Centralized Backup Script

Hello There!

I thought I’d share a backup script that was written to consolidate backups onto one server instead of spreading the backup process across several servers. The advantages are somewhat obvious to consolidating the script onto one server, namely being that editing or making changes is much easier as you only have one script to edit.

The environment where this may be ideal would be for environments with 15-20 servers or less. I’d recommend a complete end-to-end backup solution for servers that exceed that number such as Bacula perhaps.

The bash shell script that I pasted below is very straightforward and takes two arguments. The first is the hostname or ip address of the destination server you are backing up. The next (and potentially unlimited) arguments will be single quote encased folders which you would want backed up.

This script is dependent on the server the script is running on having ssh key based authentication enabled and implemented for the root user. Security considerations can be made with IP based restrictions either in the ssh configuration, firewall configuration or other considerations.

It should be explained further that this script actually connects to the destination server as the root user, using ssh key authentication. It then initiates a remote rsync command on the destination server back to the backup server as a user called “backupuser”. So that means that not only does the ssh key need to be installed for root on the destination servers, but a user called “backupuser” needs to be added on the backup server itself, with the ssh keys of all the destination servers installed for the remote rsync.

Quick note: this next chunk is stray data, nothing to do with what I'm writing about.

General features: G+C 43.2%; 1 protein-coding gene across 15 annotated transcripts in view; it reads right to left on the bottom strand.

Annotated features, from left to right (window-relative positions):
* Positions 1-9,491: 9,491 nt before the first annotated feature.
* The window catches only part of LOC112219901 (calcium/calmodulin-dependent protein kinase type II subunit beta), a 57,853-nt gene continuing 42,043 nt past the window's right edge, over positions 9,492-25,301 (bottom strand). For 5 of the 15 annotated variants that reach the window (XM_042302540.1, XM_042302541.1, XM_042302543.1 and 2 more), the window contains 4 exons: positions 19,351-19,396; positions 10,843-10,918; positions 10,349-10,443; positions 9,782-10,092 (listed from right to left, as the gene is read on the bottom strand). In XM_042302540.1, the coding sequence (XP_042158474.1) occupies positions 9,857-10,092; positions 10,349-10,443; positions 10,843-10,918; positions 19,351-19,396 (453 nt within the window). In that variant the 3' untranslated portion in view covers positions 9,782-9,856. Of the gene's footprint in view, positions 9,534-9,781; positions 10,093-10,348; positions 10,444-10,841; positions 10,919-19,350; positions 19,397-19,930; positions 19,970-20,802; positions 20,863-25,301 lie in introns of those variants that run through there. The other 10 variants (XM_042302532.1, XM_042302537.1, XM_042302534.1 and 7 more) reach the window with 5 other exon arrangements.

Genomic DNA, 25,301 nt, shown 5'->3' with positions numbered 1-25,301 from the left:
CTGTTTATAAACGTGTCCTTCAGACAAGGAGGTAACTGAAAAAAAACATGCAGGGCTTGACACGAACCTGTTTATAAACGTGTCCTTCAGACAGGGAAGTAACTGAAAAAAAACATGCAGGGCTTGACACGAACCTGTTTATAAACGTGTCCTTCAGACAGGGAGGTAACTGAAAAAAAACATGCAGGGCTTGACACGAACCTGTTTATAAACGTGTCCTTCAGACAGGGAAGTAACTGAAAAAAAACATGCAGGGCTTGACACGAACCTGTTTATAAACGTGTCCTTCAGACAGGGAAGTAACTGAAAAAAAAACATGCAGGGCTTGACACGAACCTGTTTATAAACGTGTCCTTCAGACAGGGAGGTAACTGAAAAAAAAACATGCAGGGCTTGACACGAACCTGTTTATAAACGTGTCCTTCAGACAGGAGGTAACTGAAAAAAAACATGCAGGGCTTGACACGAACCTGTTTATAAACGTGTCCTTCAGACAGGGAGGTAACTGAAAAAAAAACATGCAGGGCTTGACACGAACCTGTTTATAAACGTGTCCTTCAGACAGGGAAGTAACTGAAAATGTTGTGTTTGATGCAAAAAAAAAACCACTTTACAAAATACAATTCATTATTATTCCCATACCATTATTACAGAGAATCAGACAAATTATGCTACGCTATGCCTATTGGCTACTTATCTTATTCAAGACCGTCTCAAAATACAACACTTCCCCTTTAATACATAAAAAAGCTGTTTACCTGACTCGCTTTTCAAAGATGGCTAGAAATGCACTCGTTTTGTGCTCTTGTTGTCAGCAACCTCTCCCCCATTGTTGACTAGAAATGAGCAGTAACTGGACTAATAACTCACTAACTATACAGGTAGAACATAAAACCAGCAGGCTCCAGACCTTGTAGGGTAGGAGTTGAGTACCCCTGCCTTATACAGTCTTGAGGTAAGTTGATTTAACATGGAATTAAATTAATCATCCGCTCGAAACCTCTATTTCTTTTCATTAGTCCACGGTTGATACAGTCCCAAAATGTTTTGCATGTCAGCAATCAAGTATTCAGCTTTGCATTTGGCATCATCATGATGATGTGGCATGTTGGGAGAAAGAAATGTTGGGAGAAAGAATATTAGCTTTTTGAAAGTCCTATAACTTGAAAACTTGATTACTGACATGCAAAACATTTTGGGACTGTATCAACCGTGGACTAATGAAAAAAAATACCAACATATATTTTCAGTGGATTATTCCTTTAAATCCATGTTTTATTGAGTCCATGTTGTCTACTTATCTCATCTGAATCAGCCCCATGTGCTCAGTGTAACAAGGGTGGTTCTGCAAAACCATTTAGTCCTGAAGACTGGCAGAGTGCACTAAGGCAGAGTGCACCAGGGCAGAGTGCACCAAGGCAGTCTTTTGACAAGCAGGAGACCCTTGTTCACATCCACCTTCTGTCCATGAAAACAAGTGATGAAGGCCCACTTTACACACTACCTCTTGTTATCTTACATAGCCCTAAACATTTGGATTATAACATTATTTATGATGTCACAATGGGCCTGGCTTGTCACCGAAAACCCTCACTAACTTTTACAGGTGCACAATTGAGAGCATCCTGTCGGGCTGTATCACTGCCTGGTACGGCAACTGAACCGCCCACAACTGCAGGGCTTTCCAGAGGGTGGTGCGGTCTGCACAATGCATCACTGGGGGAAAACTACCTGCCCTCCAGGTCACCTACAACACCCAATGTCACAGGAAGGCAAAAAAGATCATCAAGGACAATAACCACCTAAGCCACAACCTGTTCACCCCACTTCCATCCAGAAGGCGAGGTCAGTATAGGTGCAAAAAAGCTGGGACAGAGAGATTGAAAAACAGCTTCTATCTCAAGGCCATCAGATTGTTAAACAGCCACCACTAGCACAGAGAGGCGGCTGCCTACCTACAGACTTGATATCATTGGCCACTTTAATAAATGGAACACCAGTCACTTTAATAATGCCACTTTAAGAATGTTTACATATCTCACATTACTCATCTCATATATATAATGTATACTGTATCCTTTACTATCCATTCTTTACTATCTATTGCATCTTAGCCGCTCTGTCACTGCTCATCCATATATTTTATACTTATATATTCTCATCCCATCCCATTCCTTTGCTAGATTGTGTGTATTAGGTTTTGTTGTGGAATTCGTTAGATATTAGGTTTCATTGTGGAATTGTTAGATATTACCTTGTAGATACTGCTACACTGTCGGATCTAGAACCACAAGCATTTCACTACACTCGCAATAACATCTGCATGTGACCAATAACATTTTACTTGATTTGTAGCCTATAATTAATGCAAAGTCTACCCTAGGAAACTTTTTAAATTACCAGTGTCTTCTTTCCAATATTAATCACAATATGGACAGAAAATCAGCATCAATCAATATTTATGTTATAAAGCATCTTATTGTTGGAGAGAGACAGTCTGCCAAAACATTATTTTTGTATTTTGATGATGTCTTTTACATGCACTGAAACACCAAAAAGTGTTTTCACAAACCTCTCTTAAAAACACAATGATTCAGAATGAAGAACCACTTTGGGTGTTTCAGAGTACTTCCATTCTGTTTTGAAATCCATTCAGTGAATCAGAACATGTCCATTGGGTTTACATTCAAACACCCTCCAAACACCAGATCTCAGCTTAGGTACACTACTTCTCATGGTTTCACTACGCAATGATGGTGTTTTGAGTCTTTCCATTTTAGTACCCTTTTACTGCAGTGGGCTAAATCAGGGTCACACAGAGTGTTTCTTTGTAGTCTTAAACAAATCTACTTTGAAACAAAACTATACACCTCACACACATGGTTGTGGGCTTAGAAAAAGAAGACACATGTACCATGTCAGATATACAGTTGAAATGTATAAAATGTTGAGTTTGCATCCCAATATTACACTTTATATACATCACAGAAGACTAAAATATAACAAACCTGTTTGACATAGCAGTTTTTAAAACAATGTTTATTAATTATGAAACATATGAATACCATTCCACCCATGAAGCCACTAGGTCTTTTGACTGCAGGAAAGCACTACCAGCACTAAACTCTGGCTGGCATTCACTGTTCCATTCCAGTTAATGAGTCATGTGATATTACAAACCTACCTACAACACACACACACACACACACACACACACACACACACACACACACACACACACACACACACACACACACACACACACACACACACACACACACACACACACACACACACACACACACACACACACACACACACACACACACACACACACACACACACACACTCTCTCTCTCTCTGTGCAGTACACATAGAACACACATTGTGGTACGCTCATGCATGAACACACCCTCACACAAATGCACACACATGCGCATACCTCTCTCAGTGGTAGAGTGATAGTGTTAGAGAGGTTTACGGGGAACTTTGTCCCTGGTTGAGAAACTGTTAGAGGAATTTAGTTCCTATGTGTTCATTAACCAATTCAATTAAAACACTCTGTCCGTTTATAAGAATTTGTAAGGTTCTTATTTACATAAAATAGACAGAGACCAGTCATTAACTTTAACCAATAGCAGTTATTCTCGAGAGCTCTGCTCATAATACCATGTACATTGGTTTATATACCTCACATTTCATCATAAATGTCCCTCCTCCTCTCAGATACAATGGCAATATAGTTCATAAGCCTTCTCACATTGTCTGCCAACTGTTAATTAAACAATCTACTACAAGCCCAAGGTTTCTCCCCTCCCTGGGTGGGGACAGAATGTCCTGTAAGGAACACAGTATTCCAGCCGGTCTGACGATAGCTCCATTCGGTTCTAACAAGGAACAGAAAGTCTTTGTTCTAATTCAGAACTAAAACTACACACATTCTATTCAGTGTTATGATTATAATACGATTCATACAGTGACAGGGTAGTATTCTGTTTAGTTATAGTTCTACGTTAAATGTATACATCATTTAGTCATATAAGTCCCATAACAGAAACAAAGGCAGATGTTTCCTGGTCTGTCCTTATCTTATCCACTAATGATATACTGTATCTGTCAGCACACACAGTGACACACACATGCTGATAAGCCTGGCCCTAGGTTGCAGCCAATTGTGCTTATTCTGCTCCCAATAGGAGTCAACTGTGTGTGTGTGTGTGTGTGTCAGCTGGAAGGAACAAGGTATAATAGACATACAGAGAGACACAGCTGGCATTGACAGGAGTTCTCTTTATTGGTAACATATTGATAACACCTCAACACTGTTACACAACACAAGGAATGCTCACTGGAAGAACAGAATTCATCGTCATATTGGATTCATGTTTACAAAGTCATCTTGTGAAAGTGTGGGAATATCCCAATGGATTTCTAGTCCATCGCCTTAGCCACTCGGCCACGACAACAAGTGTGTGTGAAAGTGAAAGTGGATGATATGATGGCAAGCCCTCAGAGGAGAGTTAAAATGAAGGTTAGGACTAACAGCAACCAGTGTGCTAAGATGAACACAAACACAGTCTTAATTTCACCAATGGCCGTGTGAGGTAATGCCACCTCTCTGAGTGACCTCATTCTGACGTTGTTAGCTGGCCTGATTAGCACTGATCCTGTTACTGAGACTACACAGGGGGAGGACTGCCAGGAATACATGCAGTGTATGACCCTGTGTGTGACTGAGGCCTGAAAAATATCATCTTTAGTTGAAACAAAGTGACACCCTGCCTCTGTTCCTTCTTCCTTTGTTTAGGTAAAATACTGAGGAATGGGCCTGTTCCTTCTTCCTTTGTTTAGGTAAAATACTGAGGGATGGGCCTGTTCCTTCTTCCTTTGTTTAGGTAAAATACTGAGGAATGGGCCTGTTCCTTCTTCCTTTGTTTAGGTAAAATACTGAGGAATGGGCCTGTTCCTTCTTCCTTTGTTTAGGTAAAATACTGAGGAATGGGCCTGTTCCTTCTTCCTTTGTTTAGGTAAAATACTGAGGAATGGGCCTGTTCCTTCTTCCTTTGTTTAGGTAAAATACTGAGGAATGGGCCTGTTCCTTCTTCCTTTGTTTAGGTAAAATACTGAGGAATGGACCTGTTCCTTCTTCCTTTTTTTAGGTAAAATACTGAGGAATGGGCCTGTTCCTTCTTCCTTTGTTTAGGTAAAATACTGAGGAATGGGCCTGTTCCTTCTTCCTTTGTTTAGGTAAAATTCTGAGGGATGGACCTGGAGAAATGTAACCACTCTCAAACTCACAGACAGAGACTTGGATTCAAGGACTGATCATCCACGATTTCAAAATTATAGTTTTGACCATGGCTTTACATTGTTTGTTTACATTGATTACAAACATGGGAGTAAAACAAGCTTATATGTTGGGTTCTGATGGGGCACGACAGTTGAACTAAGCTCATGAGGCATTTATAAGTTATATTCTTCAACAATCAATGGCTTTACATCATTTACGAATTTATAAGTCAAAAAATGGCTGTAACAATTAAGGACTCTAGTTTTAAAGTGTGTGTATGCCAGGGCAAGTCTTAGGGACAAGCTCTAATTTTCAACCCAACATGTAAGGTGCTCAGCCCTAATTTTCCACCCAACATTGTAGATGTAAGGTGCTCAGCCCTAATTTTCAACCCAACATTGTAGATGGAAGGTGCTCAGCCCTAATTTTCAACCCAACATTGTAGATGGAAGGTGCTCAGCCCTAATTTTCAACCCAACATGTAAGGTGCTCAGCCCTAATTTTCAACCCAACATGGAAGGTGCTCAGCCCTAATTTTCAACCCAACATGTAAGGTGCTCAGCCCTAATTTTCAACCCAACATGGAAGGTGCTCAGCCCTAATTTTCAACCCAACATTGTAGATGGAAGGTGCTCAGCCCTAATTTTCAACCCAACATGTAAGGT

Hopefully I did not over complicate this, because it really is quite simple :

Backup Server –> root –> destination server to backup — > backupuser rsync –> Backup Server

Once you implement the script and do a few dry run tests then it might be ready to implement a scheduled task for each destination server. Here is an example of one cron entry for a server to be backed up :

ProFTPD with MySQL Authentication

Since this setup uses one FTP account to create user home directories and upload files, a compromise to this FTP user would cause the attacker to gain access to all FTP user home directories. I guess it just depends on how much you trust the DefaultRoot directive in Proftpd. I run Proftpd in its own chroot environment in addition to using DefaultRoot, so I’m used to feeling pretty safe with my Proftpd install. Anyway, here’s how I did the install/configuration

1. install proftpd-mysql from the ports with WITH_QUOTA set:

2. Add the global proftpd user & Proftpd group to your system.

I used uid & gid 5500 simply because that’s what was used at one of the sites I was referencing (listed below).

3. Create the mySQL database

( change ‘password’ to something secret! )

4. Create the mySQL tables for the users & quota

5. Add a test user to the proftpd database

(assumes /home/ftp is where you keep your ftp users. Otherwise, change the homedir location). This is certainly not a necessary step, but you should probably check to see if your configuration is working. You can delete this user later.